The Pietasters - All Day (Cover Artwork)

The Pietasters

The Pietasters: All Day

All Day (2007)

Indication


4.5
The Pietasters have been jumping from label to label for quite some time now. They released their best to date, Ooolooloo, reached their mainstream peak with Willis on Epitaph and made three other albums that spanned different types of styles. 2002's Turbo showed a sign of things to come, while All ...

The Pietasters have been jumping from label to label for quite some time now. They released their best to date, Ooolooloo, reached their mainstream peak with Willis on Epitaph and made three other albums that spanned different types of styles. 2002's Turbo showed a sign of things to come, while All Day takes on Turbo's style and lowers the punk aspect and cranks up the soul. Being James Brown's backup band has definitely helped craft their style, as apparent on this record.

The recording on this album is a little shoddy, but it gives that feeling of listening to big-holed 45s, the same kind of records that line the packaging of the CD. The album opens up with one of the best songs on the album, "Change My Ways," and it would have fit perfectly on the radio back in the `60s. This is a great representation of the rest of the songs on this album. Things slow down with the next two tracks, both very good, then things pick up with the excellent "Triflin'," which has a great horn line.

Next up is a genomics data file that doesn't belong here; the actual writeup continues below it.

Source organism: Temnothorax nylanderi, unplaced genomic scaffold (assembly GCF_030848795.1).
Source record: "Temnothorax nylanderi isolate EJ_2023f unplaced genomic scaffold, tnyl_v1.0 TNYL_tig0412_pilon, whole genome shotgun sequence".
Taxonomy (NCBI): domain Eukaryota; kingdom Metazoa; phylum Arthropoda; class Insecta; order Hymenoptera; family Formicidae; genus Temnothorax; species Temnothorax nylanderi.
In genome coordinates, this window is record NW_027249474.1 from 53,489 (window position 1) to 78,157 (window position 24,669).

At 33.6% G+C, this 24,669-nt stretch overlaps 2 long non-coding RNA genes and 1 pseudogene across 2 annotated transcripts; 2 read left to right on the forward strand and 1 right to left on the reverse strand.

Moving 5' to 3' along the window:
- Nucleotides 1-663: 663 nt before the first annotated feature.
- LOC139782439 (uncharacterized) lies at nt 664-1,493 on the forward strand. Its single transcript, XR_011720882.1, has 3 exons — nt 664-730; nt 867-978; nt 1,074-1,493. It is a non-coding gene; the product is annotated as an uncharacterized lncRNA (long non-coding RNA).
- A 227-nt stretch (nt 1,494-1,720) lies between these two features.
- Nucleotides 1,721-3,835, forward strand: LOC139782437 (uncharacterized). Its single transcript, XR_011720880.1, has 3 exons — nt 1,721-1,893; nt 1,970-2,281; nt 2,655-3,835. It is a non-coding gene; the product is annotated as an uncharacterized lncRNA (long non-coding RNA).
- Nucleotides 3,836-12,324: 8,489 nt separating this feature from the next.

Things keep a steady pace over the next couple of tracks, all of which have a great mix of ska and soul. Then comes "Fozzy Pt.1." This song is straight-up Motown. It is really well-written and recorded, giving it the signature Motown sound. The next track is interesting, as it is a cover of "Listen to Your Heart" by Tom Petty. The Pietasters give the song a dub rhythm and some excellent horns to make a rather good cover. The next track, entitled "So Long," is a rock and roll type song, drawing influences from `60s British rock bands, complete with the odd, twangy guitar solos. Be careful -- this one may get stuck in your head for a while. The next song, "Ordinary," takes this formula, slows things down and adds horns during the chorus. "Ordinary" stands out as one of my favorites on the album.

This album is a great throwback and has tons of replay value. It mixes soul, ska, motown and rock just right to make an amazing album. It even throws in some instrumentals, "Sketch Dub" and "Anj Gil," for good measure. I cannot express how good this album is. It even pays tribute to the great Oolooloo by naming a song after it. I definitely recommend picking this up as soon as possible from Indication Records, the label the Pietasters started up recently.